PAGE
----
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Ellevation Strategies in Action

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In a previous blog post, we introduced our new Ellevation Strategies videos and gave you a sneak peek of our most popular activity in action. Now, we are excited to take a deeper dive and share what teachers are saying about some of the activities we have featured in our videos.

Last fall, a few members of Ellevation’s Instructional Product Team were fortunate enough to travel to Elmhurst Community School District 205 and spend a few days in the classrooms of some extraordinary teachers. We brought along the film crew from Awake Storytelling to capture nine of our activities from Ellevation Strategies in action.

Meet the teachers and hear what they are saying about the impact of Ellevation’s instructional activities with their students!


Claudia Valencia - Inside-Outside Circle and Triangle Circle Square

As a third grade teacher in Conrad Fischer’s Bilingual Elementary School and a native Spanish speaker herself, Ms. Valencia has always been able to connect and communicate with her ELL students who mostly speak Spanish. But introducing Ellevation activities this year has expanded her impact, by ensuring her students with diverse linguistic abilities understand her lessons and are able to engage with class content. 

“Inside-Outside Circle allows them to have discussions with multiple partners at different levels and not be intimidated by a whole class participation. With some particular students who are reluctant or struggling, they can borrow language from another student who might know a little more about the topic or have a little more language for it.​”
 

Maritza Santana - Guided Notes

Maritza is a Reading Specialist who supports struggling readers- both ELL and native English speakers - across the grade levels at Conrad Fischer. Having access to the activities in Ellevation has allowed her to integrate new instructional strategies into her reading lessons and see real results.

 

“The students love the guided notes. Its a strong tool that you can use that can be beneficial for all the students in the classroom and I think it just helps the kids stay focused, organized, and holds them accountable for their learning. It can also help them improve their oral comprehension skills, which I think is such an important piece.”
 

Cindy Villalobos - Anchor Charts and Bricks and Mortar

In years past, as the 6th grade Bilingual Math and ELA instructor, Ms. Villalobos worked with her EL students during specific pull-out periods of the day. This year, she has had the opportunity to team teach with content teachers. Bringing Ellevation activities into her classes has helped all students better understand and practice their grade level math and reading lessons.
 

“We use Anchor Charts every day! You’ll see the kids often reference them as we’re talking or looking back to what vocabulary content we’ve been doing. They look back at it if we’re ever working independently or in partners, they know that is a piece of reference that they can use."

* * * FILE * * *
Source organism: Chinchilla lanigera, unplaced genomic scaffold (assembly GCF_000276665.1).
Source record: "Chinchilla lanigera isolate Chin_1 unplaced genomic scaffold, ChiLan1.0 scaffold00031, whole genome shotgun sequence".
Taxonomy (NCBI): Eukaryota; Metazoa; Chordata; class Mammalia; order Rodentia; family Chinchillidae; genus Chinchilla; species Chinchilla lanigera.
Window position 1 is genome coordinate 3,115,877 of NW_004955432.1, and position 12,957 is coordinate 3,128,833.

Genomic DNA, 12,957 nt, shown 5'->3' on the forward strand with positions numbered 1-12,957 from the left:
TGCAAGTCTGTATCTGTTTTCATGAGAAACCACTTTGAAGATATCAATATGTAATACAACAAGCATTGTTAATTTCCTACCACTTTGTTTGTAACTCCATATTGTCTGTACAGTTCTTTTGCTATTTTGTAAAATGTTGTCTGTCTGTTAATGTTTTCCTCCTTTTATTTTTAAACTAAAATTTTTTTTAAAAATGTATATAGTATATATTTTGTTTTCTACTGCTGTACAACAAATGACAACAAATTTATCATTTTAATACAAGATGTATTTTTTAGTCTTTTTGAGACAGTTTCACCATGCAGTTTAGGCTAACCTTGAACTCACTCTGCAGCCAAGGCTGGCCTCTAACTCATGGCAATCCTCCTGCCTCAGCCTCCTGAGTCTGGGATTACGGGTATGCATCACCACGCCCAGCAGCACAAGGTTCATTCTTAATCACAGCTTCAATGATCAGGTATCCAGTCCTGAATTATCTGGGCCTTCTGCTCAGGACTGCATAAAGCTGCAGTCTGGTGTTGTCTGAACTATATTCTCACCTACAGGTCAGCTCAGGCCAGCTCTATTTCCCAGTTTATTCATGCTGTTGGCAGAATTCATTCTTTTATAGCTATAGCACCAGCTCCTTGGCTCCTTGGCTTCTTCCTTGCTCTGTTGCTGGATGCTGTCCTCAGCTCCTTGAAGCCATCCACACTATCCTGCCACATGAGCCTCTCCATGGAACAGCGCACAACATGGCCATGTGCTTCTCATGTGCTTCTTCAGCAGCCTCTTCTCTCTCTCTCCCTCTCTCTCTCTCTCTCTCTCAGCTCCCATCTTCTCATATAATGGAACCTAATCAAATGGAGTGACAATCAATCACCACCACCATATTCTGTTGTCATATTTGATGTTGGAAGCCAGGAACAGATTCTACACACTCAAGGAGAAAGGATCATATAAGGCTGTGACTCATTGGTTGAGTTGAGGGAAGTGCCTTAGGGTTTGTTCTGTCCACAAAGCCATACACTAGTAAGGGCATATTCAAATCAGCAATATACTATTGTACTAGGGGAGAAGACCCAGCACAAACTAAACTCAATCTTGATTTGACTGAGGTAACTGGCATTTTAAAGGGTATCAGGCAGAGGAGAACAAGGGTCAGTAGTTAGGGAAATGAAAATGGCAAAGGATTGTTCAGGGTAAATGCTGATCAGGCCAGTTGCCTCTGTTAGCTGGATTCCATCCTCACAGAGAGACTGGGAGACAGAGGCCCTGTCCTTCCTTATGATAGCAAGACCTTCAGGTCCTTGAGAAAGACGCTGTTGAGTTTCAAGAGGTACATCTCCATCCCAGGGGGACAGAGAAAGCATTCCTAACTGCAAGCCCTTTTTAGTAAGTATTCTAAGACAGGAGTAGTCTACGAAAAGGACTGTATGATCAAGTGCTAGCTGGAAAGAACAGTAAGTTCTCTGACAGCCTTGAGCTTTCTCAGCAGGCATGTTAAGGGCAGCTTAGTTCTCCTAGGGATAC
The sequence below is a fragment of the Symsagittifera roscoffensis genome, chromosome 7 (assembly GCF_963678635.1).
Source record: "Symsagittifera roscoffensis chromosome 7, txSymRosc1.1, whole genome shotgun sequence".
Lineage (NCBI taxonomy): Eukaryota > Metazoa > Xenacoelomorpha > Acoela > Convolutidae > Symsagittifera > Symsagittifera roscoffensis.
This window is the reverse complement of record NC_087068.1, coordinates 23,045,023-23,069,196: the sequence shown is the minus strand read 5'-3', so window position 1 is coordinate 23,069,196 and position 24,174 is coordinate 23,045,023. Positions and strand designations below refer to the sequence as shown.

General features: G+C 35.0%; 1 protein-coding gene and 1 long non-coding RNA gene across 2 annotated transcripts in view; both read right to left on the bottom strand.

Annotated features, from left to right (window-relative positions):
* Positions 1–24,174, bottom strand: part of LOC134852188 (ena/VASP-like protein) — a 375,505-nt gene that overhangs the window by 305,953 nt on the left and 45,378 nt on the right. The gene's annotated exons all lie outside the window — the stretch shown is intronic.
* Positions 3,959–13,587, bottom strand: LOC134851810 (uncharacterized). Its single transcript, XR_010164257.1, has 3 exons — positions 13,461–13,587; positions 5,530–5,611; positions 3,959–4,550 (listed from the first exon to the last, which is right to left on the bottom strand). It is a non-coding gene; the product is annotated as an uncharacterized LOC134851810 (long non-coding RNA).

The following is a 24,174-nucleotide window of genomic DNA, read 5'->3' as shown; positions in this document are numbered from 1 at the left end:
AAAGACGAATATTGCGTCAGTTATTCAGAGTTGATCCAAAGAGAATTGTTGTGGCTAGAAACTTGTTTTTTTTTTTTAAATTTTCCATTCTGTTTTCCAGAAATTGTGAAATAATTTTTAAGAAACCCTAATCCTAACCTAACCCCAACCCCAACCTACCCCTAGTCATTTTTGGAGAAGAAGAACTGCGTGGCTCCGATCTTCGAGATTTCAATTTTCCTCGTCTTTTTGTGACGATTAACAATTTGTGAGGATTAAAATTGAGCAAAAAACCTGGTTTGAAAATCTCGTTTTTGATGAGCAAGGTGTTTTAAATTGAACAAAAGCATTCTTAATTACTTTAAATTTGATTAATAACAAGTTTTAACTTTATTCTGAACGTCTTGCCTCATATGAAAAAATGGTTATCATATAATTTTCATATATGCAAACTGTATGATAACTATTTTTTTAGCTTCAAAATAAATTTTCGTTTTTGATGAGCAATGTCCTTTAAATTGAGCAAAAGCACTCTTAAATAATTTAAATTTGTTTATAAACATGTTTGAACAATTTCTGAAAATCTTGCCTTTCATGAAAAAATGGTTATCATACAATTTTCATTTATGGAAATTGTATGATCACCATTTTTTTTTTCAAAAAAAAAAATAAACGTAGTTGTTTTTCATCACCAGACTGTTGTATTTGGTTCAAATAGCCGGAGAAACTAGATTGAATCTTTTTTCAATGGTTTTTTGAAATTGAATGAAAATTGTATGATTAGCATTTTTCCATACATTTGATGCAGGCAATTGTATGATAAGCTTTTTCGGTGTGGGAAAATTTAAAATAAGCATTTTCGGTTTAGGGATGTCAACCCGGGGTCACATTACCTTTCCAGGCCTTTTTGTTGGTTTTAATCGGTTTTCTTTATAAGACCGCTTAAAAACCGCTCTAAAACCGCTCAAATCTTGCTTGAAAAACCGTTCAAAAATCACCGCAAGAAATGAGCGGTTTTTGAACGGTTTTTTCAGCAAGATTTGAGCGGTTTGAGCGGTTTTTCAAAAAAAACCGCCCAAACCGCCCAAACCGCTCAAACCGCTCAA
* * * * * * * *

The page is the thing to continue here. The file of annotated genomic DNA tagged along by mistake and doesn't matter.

Roopa Desai - Hanging Hashtags and Directed Discourse

Mrs. Desai has years of experience supporting ELLs in classrooms
K-5. This year at Emerson Elementary, she really appreciates the way she is able to use Ellevation Strategies during her small group instruction but also share with the classroom teachers she works with.
 

“We get some rich content about how are their hashtags connected, what are some similarities, some differences - and then get excited about what we’re going to learn.” “If I’m giving them an image, they can use what they see and what they know and put that together, and create a hashtag. So everyone gets to participate in this.”
 

Elizabeth Kawa - Vocab Go Fish and Interactive Reading Notebooks

Ms. Kawa loves having a diverse second grade class and continuously strives to provide language-rich learning into every lesson, every day. She felt Ellevation made it so much easier to do this year, all while providing appropriate differentiated support suggestions. Both she and her students love the new opportunities that engage them in powerful learning activities. 
 

"Playing Vocab Go Fish makes it more of an impact, and makes you realize that it's actually really helping them in a way that's fun for kids. They don't wanna just sit there and read it, they wanna be able to kind of really interact with it. Yeah. So playing Vocab Go Fish helps the kids learn it a lot better, because when they're sitting at their desks and just reading words off of a page, they're not really building any connections, and it's not really making strong meaning for them."
Click below to watch how one teacher incorporates an instructional activitiy into a math lesson to improve speaking, writing, and reading proficiency by ordering vocabulary terms and connecting them with words and phrases to build meaningful sentences.